- Open the checklist here
- Sign in to Google
- Make a copy of the checklist and save it to your drive. Give it a unique name so that you can find it again later!
- Review your essay and check off each item IF it applies. (A little trick: drag the tab with the checklist all the way to the right to split your screen; select the essay as the left side. Then you can work on both documents at once.)
- If a checklist item does not apply to your essay, edit, rewrite, recast until it does.
- When 5 minutes remain in the period, print your corrected essay AND the checklist. Staple them together–essay on top–and turn them in.
English IV: Peer Editing Criteria for your definition essays
Science Fiction: “Harrison Bergeron” questions (based on Shmoop.com)
- What is the central message of this story? What does Kurt Vonnegut want readers to think or feel after reading?
- How do you define equality? Are the citizens of the United States in 2081 truly “equal”? How about citizens today?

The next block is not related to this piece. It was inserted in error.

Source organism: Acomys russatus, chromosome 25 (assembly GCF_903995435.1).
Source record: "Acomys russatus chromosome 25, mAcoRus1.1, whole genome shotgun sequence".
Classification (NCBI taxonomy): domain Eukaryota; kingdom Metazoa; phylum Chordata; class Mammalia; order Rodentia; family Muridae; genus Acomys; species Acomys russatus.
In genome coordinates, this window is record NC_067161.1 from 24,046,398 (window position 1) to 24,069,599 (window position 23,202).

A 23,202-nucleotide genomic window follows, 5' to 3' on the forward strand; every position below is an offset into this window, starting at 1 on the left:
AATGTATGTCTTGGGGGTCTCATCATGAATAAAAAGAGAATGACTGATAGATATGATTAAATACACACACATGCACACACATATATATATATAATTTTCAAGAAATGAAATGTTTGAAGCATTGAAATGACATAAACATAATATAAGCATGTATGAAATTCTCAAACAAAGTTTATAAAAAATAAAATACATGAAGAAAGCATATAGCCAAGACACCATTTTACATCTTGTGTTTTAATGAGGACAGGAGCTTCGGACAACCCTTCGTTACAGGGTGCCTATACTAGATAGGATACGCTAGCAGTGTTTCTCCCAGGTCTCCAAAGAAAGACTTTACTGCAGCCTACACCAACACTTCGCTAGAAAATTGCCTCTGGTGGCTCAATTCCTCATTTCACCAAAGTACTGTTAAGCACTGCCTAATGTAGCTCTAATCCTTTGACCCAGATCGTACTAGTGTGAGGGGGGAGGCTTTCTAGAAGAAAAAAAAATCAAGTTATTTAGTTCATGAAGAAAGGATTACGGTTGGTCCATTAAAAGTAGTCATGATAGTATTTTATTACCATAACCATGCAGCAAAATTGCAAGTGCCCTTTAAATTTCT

- Did Harrison’s rebellion accomplish anything?
- Why was Harrison able to break the basic laws of gravity after freeing himself from handicaps? Why would the author choose to do this?
- Why aren’t George and Hazel more affected by seeing the death of their son on TV? Is this a blessing or a curse?
- If Harrison were allowed to declare himself Emperor, how do you think he would have changed society? Would it have been better, worse, or the same? Consider criteria for Utopias vs Dystopias.
- What handicaps does society impose on people today? Are all talented people encouraged to develop their talents? If so, how? If not, why not?
AP Lang: Guide for taking notes on Dr. Strangelove
Note the following items as you watch, focusing only on those items that have a significant effect. Make sure you are, first and foremost, paying attention to the film and the way it is constructed.
- Names of characters–leaving room to add key traits and actions
- Any literary or rhetorical devices they notice
- Irony and other elements of satire
- Filmmaking techniques that help with satire or significantly affect tone
- Camera angles, focus, and movement
- Acting/ casting choices
- Light and shadow
- Editing (length of individual shots, pacing)